|Possible to write compiler to Java VM? (I volunteer to summarize) email@example.com (Peter Seibel) (1996-01-17)|
|Re: Possible to write compiler to Java VM? firstname.lastname@example.org (1996-01-29)|
|Re: Possible to write compiler to Java VM? email@example.com (1996-01-30)|
|Safety and power in languages firstname.lastname@example.org (1996-02-02)|
|Re: Safety and power in languages email@example.com (1996-02-04)|
|Re: Safety and power in languages firstname.lastname@example.org (1996-02-09)|
|Re: Safety and power in languages email@example.com (1996-02-09)|
|Re: Safety and power in languages firstname.lastname@example.org (1996-02-12)|
|Re: Safety and power in languages email@example.com (Christian Fabre) (1996-02-13)|
|Re: Safety and power in languages firstname.lastname@example.org (1996-02-13)|
|[2 later articles]|
|From:||email@example.com (Steve Witham)|
|Date:||2 Feb 1996 15:09:48 -0500|
|References:||96-01-037 96-01-116 96-01-130|
Security and safety in computers are a kind of negative power: by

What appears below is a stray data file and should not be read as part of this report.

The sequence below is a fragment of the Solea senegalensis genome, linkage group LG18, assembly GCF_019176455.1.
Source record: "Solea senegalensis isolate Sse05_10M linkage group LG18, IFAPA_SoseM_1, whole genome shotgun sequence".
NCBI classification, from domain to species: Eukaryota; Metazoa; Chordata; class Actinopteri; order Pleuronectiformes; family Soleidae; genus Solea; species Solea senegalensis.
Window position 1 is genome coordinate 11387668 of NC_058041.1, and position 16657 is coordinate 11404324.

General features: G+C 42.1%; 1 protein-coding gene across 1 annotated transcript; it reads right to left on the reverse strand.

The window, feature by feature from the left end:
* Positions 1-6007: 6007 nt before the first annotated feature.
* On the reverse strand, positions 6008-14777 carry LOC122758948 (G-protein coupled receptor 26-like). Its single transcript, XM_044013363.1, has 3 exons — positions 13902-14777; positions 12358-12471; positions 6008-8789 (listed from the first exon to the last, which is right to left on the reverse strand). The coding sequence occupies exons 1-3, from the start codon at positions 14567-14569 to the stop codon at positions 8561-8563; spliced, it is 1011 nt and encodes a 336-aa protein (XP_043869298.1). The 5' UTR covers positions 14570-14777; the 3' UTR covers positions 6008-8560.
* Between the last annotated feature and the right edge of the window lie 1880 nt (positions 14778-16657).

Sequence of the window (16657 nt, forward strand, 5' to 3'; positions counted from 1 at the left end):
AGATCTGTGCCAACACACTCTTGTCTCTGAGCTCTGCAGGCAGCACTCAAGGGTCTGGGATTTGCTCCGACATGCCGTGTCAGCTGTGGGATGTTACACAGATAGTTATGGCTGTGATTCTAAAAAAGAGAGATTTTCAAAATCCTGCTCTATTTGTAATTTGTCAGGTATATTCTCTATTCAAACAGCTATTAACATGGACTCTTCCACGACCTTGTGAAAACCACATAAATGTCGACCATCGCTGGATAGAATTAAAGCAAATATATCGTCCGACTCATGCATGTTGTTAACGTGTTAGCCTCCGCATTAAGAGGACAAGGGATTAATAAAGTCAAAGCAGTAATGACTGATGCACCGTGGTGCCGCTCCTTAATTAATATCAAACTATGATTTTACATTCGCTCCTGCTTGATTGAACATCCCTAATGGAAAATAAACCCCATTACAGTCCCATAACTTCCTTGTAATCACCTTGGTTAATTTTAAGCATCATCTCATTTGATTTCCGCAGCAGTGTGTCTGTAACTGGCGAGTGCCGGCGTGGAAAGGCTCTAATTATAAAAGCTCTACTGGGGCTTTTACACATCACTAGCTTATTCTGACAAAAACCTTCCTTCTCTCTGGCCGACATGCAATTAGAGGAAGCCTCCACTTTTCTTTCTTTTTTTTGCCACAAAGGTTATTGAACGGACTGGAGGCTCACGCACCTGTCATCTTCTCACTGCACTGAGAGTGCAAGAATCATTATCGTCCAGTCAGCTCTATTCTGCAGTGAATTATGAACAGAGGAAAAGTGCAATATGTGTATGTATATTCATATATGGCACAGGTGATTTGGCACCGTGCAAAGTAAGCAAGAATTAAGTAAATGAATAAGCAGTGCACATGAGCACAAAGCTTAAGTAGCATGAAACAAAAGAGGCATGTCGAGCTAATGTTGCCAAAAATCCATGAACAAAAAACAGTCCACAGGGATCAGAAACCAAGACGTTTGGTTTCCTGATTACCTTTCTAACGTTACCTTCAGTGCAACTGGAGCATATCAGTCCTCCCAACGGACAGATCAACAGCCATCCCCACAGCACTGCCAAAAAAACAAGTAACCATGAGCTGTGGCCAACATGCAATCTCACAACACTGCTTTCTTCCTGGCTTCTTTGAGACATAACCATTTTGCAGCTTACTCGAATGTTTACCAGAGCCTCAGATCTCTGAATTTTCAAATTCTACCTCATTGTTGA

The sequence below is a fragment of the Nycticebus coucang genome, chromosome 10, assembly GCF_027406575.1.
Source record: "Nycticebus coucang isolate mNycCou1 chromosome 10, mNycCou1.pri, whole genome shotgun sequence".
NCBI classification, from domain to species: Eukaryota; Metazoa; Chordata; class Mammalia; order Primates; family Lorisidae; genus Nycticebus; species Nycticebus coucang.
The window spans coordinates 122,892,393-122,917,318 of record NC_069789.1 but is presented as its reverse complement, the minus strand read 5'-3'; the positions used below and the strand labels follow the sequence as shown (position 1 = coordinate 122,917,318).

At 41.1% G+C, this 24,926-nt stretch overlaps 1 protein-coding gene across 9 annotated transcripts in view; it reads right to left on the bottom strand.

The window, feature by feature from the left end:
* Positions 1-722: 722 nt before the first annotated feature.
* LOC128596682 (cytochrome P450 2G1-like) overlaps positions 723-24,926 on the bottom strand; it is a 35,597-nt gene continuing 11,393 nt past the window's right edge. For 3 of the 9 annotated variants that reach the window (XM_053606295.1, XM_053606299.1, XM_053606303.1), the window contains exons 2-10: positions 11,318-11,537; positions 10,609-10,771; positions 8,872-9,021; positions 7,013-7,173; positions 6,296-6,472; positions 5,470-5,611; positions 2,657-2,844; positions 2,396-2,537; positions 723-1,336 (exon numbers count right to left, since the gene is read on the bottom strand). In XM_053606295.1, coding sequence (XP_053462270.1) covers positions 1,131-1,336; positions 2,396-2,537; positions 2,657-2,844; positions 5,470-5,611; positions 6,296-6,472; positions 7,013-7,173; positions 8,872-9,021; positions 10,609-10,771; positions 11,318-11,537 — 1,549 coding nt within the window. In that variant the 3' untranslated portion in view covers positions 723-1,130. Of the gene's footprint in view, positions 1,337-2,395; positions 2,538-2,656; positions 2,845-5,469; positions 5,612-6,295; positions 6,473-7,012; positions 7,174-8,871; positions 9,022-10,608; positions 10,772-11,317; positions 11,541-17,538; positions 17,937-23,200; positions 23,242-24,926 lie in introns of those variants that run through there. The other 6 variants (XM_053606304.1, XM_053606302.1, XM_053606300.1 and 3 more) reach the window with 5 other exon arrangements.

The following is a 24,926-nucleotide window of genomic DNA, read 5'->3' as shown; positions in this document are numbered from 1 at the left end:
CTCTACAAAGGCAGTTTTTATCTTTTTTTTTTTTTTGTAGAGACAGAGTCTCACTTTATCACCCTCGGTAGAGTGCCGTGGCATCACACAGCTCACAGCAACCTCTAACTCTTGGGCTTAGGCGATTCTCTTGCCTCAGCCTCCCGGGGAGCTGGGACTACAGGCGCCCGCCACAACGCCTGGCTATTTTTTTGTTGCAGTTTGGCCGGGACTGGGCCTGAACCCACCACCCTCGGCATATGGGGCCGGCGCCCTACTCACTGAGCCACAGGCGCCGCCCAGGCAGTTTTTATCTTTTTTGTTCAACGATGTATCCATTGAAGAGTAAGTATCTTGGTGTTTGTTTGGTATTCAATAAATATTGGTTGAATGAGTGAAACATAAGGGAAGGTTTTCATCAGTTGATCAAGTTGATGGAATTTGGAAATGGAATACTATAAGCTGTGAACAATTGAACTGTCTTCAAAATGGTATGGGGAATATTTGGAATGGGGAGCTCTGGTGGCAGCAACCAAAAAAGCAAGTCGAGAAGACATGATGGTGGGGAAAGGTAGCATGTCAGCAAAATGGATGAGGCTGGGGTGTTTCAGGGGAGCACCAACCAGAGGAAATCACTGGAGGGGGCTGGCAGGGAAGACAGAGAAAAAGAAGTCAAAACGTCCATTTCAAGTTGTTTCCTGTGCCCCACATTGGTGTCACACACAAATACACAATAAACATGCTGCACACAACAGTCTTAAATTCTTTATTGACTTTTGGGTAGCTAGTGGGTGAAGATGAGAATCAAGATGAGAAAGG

allowing less, you know more about what a program will do, without
having to know or think as much about the program.
Norman H. Cohen <firstname.lastname@example.org> wrote:
|> When an Ada compiler rejects my source,
|> it is because compile-time consistency checks have caught me trying to
|> do something that does not make sense. I am grateful to have had the
|> mistake caught...
Daniel J. Salomon <email@example.com> wrote:
>I would bet that a lot of the code that you wrote and was rejected by
>an Ada compiler was not that illogical or unsafe. I bet that most of
>it was actually pretty reasonable.
This seems to ignore what the guy said. *He* felt they were real bugs.
>Ada's philosophy seems to be, "When in doubt, forbid it." As a
>result, a programmer can spend a lot of time turning sensible safe
>code into code that religiously observes all of Ada rules.
Isn't it easier to think in a language from the start instead of
starting from an illegal program and "turning [it] into" a legal
There are ideas of safety that appeal to generals, professors and
managers, and there are ideas of safety that apply to programmers.
Unfortunately the sets overlap, so some programmers think that some
good ideas are fascist, religious, pedantic, etc. Some people find
liberating ideas oppressive.
>C's philosopy seems to be, "When in doubt, permit it. It just might
>be correct." The freedom that this gives programmers to create new
>ways of solving problems may be one of the reasons that C remains so
>popular, despite the fact that it it unquestionably unsafe.
Lots of garbage is popular. Isn't the question what's better?
P.S. I guess Ada is more popular with generals than programmers.
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